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2010 Stanley Cup Finals: Flyers took unlikely road to finals

Certain games, goals, shots and hits stand out during the course of a season as turning points, times when the season’s outcome can be defined. Perhaps it’s a time when the team overcomes an injury to a major player or how a backup goaltender stepped up and gave his team playoff hopes.

For the Philadelphia Flyers, there was no bigger moment that a shootout goal in the final game of the season.

The Flyers had to overcome an incredible amount of diversity, including a terrible run in the midst of the season that threatened to wreck any postseason hopes the Flyers carried with them into the season. They went through an incredible amount of goaltenders, eventually turning to Michael Leighton to rest their postseason hopes upon; of course, he was then lost for six weeks to an ankle injury.

Just 3-7-1 over their last 11 games headed into the final showdown of the season against the New York Rangers, the Flyers were in desperation mode. The game before, the Flyers had blown a chance to clinch a spot in the playoffs with a loss to the Rangers, thus forcing a “win-and-you’re-in” scenario in the final game of the season. Just like the season itself, the Flyers made things interesting in a closely fought game that of course had to head to overtime.

It was Claude Giroux who would score the difference-maker in the shootout, as it seemed the only Rangers player interested in playing in the postseason was Henrik Lundqvist. It was in that game that the Flyers buckled down, simplified the game and started on the path that would spell incredible postseason success in the weeks ahead.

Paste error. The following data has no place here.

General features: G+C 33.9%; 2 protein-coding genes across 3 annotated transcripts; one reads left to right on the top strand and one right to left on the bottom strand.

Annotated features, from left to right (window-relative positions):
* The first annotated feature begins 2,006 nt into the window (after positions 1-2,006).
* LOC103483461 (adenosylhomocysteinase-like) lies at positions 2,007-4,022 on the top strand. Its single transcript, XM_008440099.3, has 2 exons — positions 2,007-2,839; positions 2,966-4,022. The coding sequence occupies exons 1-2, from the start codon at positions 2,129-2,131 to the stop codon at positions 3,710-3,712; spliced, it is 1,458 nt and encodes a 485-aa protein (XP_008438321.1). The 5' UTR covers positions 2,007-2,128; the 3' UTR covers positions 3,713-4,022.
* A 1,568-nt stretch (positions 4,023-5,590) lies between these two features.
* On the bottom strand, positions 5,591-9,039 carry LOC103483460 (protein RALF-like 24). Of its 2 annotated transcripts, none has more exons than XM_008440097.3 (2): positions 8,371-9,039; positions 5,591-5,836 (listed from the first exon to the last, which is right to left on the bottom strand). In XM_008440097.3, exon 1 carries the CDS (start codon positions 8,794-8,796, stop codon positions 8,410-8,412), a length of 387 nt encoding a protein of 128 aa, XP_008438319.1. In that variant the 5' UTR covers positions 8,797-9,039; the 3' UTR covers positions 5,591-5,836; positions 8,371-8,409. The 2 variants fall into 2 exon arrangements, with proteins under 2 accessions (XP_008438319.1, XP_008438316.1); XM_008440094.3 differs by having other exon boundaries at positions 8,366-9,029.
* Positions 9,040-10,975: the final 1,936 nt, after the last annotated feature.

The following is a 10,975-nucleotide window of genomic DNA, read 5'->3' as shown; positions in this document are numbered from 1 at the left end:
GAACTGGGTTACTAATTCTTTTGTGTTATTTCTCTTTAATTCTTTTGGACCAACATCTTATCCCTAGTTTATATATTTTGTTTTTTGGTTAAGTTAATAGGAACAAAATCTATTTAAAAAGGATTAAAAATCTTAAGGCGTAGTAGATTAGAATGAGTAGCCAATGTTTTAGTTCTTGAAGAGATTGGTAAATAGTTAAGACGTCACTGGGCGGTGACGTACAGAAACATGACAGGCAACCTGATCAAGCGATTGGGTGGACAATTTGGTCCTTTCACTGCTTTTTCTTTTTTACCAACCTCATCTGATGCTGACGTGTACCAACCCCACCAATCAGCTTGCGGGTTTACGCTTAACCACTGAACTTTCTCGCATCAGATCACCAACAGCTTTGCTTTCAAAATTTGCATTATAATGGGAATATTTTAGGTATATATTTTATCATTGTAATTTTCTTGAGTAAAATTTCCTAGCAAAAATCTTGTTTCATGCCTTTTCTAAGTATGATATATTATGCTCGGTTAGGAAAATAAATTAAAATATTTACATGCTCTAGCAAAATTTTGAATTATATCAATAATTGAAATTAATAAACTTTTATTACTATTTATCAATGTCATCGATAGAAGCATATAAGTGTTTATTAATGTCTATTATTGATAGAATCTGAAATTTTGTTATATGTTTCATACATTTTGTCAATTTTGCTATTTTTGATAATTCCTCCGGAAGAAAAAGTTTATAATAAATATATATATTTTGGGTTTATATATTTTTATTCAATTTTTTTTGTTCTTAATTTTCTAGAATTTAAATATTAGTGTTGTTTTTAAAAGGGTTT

Philadelphia is not a team that has just skated through the postseason. They’ve won two series in just five games, but became just the third team in NHL history to overcome a 0-3 deficit in a series to eventually win. That they did so in Game 7 by overcoming a three-goal deficit as well is a perfect example of just how determined this team has been. They are still without their best scorer in Jeff Carter, was able to take out the New Jersey Devils with Simon Gagne and for most of the postseason have been without Ian Laperriere.

Most amazing of all is how in the same game in which Michael Leighton finally makes his return from his ankle injury, Brian Boucher is lost for the playoffs with a devastating knee injury.

I don’t really know if there is such a thing a team of ‘destiny’, but the Flyers have certainly got to be the luckiest NHL team I’ve ever seen.

Yet they wouldn’t have gotten to this point if it wasn’t for something that most of us hate; the NHL shootout. If we had our way, then the Flyers and Rangers would have kept playing until an actual goal was scored.

By entering the playoffs on the merits of a shootout goal, many quickly dismissed the Flyers as postseason threats. Boy, were we wrong.